I bought one from the last deal (the 10 cup one), my old cooker was quite good and we have also cooked rice on the stove using both stainless steal pots and clay pots. Everyone in my family agrees the rice is fluffier especially in the Ultra mode, and does taste better. In fact there is a noticeable increase in our rice consumption (jury is out on if that's a good thing).

    It's very easy to clean, the cooking time does increase because of the size (10 cup version takes longer than smaller version even for the same amount of rice). Overall we are very happy with the purchase, if you don't eat rice often then not really worth it, as it does cooks rice marginally better. However if you eat rice almost everyday like I do, then I would actually recommend it despite it's hefty price tag.

  •  

    As an Asian who eats rice 3 times a day, I recommend only Tiger or Cuckoo brand for rice cooker. Btw, the code doesn’t work for me, it says “This code can’t be applied to your order”

  •  

    I've got a Tiger JAJ-A55U 3-cup cooker (can't get it here) and it's awesome for a small family. Cooks everything from jasmine, medium grain, pearl to brown rice without burning. Tiger is pretty decent along with Panasonic. Hitachi, Toshiba and Zojirushi are also great if you can get them (not locally stocked).

    Get a rice cooker with a thick and heavy pot (like the JAX series) or else it will burn the bottom. IH cookers are the bee's knees, but that are expensive. My parent's have a Xiaomi IH rice cooker and I swear once you go IH you will never ever go back.

    •  

      What is the difference of IH rice cooker with others ?
      Thanks

      •  

        very even cooking, no burnt rice at the bottom

      • +1 vote

        Induction Heating. It uses induction rather than a heating cores in traditional rice cookers that distributes the heat more evenly and every grain is cooked evenly. If or some tyres of rice (like Japanese short grain or sushi rice), IH can cook them to perfection. Cheap rice won't make a huge difference (like Sun long jasmine or medium grain). You would not believe how expensive yet so high quality rice you can get in Japan, hence why there are these expensive rice cookers.

  • +1 vote

    I have the top model bought 2 years ago on Qzbargain , it is expensive near $480 , it is the best decision I've made , no more burning bottom and ability to do slow cook too , only complain is it does not have pressure cook .

  • -2 votes

    Wash rice and leave it in water for about 1 hour.
    Then pinch salt and boil it in water; empty the water. Pour the rice in a pot, pour the oil over rice (pre-heat oil with onion), close the pot and seal the air, and let it steam on low heat. voila! Perfect rice.

  • +5 votes

    Can people get over the "I can cook rice in a pot better" crap? These rice cookers are made for people who want to eat plain rice and wants to cook it fast and perfect every time. To be more specific, these were first made by the Japanese to cook East/SE Asian variety rice that demands some starch or glutinous. If you cook basmati rice, don't get this. If you don't like starch in your rice, don't get this.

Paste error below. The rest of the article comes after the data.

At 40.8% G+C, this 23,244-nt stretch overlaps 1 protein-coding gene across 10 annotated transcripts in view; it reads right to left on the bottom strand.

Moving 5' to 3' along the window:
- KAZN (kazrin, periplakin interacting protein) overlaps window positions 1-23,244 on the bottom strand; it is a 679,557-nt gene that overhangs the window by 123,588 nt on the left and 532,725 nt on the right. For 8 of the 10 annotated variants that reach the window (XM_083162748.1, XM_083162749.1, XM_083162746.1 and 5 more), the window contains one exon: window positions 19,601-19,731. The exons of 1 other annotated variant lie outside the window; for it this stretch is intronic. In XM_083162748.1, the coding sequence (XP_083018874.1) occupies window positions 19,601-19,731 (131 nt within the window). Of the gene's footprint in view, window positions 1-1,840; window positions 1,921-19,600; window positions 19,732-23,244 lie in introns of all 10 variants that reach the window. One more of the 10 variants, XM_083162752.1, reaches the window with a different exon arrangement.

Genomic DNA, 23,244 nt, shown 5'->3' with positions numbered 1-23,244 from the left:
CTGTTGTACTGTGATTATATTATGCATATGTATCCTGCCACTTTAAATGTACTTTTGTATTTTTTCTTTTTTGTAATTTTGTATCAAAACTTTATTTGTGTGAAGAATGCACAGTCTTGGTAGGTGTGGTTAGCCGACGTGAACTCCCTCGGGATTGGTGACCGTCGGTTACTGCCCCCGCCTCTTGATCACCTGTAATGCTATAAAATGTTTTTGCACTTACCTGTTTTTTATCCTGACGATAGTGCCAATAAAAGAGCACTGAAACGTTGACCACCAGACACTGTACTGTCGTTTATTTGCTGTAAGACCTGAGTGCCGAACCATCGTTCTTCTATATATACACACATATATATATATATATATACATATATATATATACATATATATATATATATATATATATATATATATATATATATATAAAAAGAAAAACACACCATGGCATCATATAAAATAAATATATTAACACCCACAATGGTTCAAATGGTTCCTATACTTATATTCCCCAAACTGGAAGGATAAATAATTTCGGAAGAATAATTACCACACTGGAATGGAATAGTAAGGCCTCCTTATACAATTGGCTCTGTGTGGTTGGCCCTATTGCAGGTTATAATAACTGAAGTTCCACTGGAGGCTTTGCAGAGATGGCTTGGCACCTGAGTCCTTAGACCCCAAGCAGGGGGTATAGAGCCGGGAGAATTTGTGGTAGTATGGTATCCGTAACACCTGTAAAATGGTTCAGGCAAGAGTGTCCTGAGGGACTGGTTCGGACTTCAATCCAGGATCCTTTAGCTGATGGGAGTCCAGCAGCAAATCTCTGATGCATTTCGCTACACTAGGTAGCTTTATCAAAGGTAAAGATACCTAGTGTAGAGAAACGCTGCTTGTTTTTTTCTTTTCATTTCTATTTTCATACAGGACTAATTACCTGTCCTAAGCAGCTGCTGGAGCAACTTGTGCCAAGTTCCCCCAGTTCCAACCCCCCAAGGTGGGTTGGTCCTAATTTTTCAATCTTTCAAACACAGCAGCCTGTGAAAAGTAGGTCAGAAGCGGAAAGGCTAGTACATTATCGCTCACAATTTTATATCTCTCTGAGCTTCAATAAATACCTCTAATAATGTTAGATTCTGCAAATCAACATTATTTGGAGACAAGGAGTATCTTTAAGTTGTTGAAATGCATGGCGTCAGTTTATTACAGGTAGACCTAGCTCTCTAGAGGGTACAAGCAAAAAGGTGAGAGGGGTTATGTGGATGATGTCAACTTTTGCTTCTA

•  

    I use it to make pancakes and cheesecakes XD

  •  

    Almost bought one last rime as the reviews are so good and I hate cooking rice and often screw it up.

    Anyway, someone on here advised me to buy a Breville Smart Rice Box cooker for around $100. I got one and have to say it’s probably the best thing I’ve bought in a long, long while. Perfect rice every time and it sits there for ages keeping the rice warm, without turning it to shit.

  •  

    Got a Buffalo rice cooker with stainless steel inner bowl $150 4 years back. Never burn the bottom but not sure the rice is fluffy or not.

  •  

    Can someone compare JKT-S10A vs JAX-S10A ? Is it worth the extra cost for IH ?

  •  

    Whats the difference between the JKT and JAX, is the bowl of same quality?

  •  

    Tiger JNP1000FLZ $159.20
    How would this compare to say the cheaper panasonic fuzzy logic rice cooker?

  •  

    Daily rice eater and ex Panasonic RC user. Decided to try the JKTs18a after reading ozB so bought from the last deal. Maybe my expectations are too high as I find it underwhelming. Ok, the bowl feels solid and with IH, I'm guessing they make the texture of the rice a bit better but doesn't justify 2-3x the price of Pana. The display is hard to read from certain angles and the colour is kinda weird for modern kitchen. In hindsight, should have bought the non IH version.

    •  

      What kind of rice are you cooking? For IH to really shine you need quality rice. Sunlong or those 10kg normal stuff you buy from Costco I find very marginal difference between IH and normal. You need to start cooking quality rice from Asian groceries to taste the difference.

  •  

    Thanks! Bought one. Decided to ditch our old tiger rice cooker last week, as the bowl was starting to flake bits of metal off into the rice (and we inadvertently eating it).